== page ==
The Spirit of Scrooge
Everyone knows the story of "A Christmas Carol": the grouchy old man who dismisses Christmas greetings with "Bah, humbug!," his hard-working clerk Bob Cratchit, cheerful, crippled Tiny Tim, the Spirits of Christmas Past, Present, and Future. This is a good time to reread the story, available for free from Project Gutenberg. "A Christmas Carol" is remarkably pertinent not only to the season but to the contemporary political climate.
Scrooge is a businessman who works in a counting house in the City, London's financial district. His former partner, Jacob Marley, died seven years ago, so Scrooge's only companionship is that of his clerk, who works by the inadequate heat of a single glowing coal. The story begins on Christmas Eve. When a gentleman stops by to solicit a charitable donation, Scrooge answers that he "cannot afford to make idle people merry" and inquires whether the prisons and the workhouses are still in operation. He then sums up his personal philosophy: "it is enough for a man to understand his own business, and not to interfere with other people's."
Surely Rand Paul and Bernard Goldberg would agree.
Later that night, the ghost of Jacob Marley pays a call on Scrooge. Marley carries a long, heavy chain made up of cash-boxes, ledgers, heavy purses, keys, deeds, and padlocks--the tools of his earthly trade. "In life" Jacob tells him, "my spirit never roved beyond the narrow limits of our money-changing hole." Now he is now condemned to wander and bear witness to the misery of the world. He wants to save Scrooge from sharing the same fate.
Scrooge is mystified by Jacob's metaphysical punishment and his vague allusions to opportunities lost. "But you were always a good man of business, Jacob."
"Business!" cried the Ghost. "Mankind was my business. The common welfare was my business; charity, mercy, forbearance, and benevolence were, all, my business. The dealings of my trade were but a drop of water in the comprehensive ocean of my business."
Before Marley vanishes, Scrooge briefly glimpses a host of other phantoms, including businessmen he used to know, one of them with a "monstrous iron safe attached to its ankle." Dickens's condemnation of greed, selfishness, and self-righteous indifference could not be less subtle.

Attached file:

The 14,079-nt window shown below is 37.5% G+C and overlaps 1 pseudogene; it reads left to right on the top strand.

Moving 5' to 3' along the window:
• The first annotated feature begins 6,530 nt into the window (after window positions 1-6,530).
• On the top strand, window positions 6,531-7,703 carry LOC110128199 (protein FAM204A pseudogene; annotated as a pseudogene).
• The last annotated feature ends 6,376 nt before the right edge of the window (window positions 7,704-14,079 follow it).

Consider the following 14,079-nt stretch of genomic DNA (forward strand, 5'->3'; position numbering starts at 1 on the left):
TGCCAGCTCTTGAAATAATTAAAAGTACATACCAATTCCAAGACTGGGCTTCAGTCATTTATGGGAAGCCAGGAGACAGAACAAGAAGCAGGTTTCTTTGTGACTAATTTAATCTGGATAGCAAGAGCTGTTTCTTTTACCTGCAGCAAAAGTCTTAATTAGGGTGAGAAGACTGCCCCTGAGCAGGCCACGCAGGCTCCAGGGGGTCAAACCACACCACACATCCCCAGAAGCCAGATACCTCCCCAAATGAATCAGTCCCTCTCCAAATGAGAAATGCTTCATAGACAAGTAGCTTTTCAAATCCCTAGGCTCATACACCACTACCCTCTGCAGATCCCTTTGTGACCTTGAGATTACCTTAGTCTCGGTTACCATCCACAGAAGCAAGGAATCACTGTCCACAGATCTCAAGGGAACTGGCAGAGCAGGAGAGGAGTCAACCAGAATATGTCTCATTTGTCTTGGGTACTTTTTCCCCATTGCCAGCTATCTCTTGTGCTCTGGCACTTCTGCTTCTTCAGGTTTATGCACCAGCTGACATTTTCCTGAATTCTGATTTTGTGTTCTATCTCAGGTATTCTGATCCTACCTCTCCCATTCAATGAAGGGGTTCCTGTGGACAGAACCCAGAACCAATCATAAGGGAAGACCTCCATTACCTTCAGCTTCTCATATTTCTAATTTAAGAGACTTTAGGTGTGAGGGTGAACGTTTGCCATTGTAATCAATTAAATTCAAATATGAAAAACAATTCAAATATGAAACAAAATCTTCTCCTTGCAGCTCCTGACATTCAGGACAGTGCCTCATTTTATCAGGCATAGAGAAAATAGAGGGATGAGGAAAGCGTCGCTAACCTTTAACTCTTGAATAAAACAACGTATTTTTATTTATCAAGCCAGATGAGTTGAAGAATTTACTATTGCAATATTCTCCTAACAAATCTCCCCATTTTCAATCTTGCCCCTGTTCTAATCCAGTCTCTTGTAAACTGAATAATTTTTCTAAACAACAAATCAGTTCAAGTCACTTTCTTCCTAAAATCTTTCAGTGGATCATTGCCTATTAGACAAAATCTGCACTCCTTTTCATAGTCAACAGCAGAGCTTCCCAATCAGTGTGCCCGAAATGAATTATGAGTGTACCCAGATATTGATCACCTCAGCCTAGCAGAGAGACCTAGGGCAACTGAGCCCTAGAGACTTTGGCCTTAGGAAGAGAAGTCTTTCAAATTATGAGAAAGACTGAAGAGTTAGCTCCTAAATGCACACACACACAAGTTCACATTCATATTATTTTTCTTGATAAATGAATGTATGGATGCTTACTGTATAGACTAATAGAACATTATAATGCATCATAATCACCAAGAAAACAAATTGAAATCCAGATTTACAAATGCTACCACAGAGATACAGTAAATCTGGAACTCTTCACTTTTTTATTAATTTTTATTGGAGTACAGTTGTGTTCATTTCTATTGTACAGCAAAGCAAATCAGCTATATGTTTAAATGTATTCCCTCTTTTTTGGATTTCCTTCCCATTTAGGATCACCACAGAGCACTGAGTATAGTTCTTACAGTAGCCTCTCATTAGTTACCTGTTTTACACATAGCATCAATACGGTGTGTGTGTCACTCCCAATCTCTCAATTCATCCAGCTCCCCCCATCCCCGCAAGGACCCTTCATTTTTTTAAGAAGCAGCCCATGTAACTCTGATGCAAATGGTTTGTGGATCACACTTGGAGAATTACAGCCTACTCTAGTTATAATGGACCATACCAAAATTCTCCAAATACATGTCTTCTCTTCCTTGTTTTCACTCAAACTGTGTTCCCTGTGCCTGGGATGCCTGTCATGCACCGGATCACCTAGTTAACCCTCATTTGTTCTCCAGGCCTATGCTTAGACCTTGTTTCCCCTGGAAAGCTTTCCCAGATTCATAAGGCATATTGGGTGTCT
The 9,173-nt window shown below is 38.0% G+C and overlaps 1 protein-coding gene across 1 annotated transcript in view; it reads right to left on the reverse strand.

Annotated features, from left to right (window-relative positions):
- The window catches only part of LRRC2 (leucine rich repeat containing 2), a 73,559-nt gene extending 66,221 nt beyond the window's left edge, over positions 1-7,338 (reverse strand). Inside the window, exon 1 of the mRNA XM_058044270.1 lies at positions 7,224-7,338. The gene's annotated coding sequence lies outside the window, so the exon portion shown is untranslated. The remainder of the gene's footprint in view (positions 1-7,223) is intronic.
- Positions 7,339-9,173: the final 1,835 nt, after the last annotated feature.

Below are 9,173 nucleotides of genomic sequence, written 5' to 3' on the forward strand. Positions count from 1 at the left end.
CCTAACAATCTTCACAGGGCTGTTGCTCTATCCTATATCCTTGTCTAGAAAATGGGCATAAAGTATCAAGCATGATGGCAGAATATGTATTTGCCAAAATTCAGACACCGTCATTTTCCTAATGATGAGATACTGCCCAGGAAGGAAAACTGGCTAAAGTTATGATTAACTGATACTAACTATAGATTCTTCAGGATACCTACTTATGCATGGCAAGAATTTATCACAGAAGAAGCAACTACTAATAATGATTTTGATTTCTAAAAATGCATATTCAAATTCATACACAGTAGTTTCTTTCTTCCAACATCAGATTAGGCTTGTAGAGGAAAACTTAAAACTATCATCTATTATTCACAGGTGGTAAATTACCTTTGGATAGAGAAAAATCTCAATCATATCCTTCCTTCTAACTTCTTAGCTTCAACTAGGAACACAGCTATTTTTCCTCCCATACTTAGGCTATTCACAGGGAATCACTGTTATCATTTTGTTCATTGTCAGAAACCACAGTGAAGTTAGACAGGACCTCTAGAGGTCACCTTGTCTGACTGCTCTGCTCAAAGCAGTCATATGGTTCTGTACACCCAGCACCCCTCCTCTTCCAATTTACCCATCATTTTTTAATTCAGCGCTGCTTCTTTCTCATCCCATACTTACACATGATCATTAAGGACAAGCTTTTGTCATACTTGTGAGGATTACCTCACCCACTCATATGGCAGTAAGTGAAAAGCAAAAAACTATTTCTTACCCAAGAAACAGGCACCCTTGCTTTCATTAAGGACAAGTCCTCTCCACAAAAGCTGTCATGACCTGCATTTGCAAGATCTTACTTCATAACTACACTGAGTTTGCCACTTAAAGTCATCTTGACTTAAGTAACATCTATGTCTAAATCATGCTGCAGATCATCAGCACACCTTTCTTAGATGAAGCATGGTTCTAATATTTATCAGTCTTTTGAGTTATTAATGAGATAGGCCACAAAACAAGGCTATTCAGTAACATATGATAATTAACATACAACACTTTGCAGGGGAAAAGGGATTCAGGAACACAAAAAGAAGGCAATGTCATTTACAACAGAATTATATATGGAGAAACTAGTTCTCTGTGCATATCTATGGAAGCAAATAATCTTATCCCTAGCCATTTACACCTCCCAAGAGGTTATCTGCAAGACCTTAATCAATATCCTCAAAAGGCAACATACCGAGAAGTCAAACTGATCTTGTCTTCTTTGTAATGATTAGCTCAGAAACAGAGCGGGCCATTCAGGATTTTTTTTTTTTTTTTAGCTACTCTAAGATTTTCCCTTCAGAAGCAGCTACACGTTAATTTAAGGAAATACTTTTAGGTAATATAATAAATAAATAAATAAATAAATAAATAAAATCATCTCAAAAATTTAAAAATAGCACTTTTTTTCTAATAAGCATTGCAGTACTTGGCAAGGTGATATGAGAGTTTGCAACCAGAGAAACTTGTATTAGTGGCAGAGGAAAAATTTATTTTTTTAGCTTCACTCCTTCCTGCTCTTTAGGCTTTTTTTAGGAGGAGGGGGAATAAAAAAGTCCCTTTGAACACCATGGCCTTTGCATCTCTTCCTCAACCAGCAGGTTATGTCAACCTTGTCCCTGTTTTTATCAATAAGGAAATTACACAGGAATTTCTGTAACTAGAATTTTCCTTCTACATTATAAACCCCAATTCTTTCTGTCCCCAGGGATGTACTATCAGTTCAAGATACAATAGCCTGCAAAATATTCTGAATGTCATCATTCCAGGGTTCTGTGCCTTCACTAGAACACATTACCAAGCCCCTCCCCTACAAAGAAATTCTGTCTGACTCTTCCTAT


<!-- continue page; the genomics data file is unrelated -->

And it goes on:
If you have read this far, and you are an admirer of Ayn Rand, you may be reeling in shock: Charles Dickens was a Socialist! In fact, "A Christmas Carol" was published in 1843, some five years before "The Communist Manifesto." And unlike his London contemporary, Karl Marx, Dickens did not envision or advocate systemic change. Marx read Dickens; Dickens probably did not read Marx.
Certain national pundits have successfully tapped into an infantile strain of selfishness in the American people. They have aroused old childhood resentments about having to share our toys, our bedrooms, and our parents' attention. Any form of sharing is now tantamount to revolutionary socialism. Taxation is "just so unfair." Like resentful children, many Americans throw a collective tantrum when our desires are at odds with ethical behavior and the common good. We can no longer distinguish Dickens from Marx.
The conservatism of Edmund Burke and his followers revered tradition, including monarchy and aristocracy, but it did not profess admiration for money-making. To salvage their family reputations, the sons of Gilded Age plutocrats funded art museums and founded think-tanks. They were fully aware that Christianity, which defended the poor and criticized rapacious greed, was a counter-ideology to the gospel of wealth. They also had a better historical memory of the French Revolution. Push people too far, give them no hope, and they will rise up in revolt.
While Dickens's novels remonstrated against British greed and indifference, those of American writers featured the moral ambiguities of wealth. They are cautionary tales. In his novels, The Rise of Silas Lapham and A Hazard of New Fortunes, William Dean Howells portrayed the failings of otherwise successful entrepreneurs. The protagonists of The Great Gatsby and Absalom. Absalom! rose from obscurity to wealth, but never achieved their heart's desire: the love of Daisy, in Gatsby's case, and an immortal, unblemished dynasty, in the case of Sutpen.
If it is to mean more than crass accumulation and vulgar ostentation, the American Dream has to embody something nobler than financial success.
The Scrooge of today has nothing to complain about. Like Oprah Winfrey and Donald Trump, he just got a tax cut. The Cratchits, however, are suffering. Scrooge has outsourced Bob's job. Tiny Tim has lost his disability stipend. The family is separated--the parents living in a homeless shelter, the children in foster homes.
Yet these days our national sympathies apparently lie not with the Cratchits, but with the venerable villain of Christmas Past. Scrooge R Us.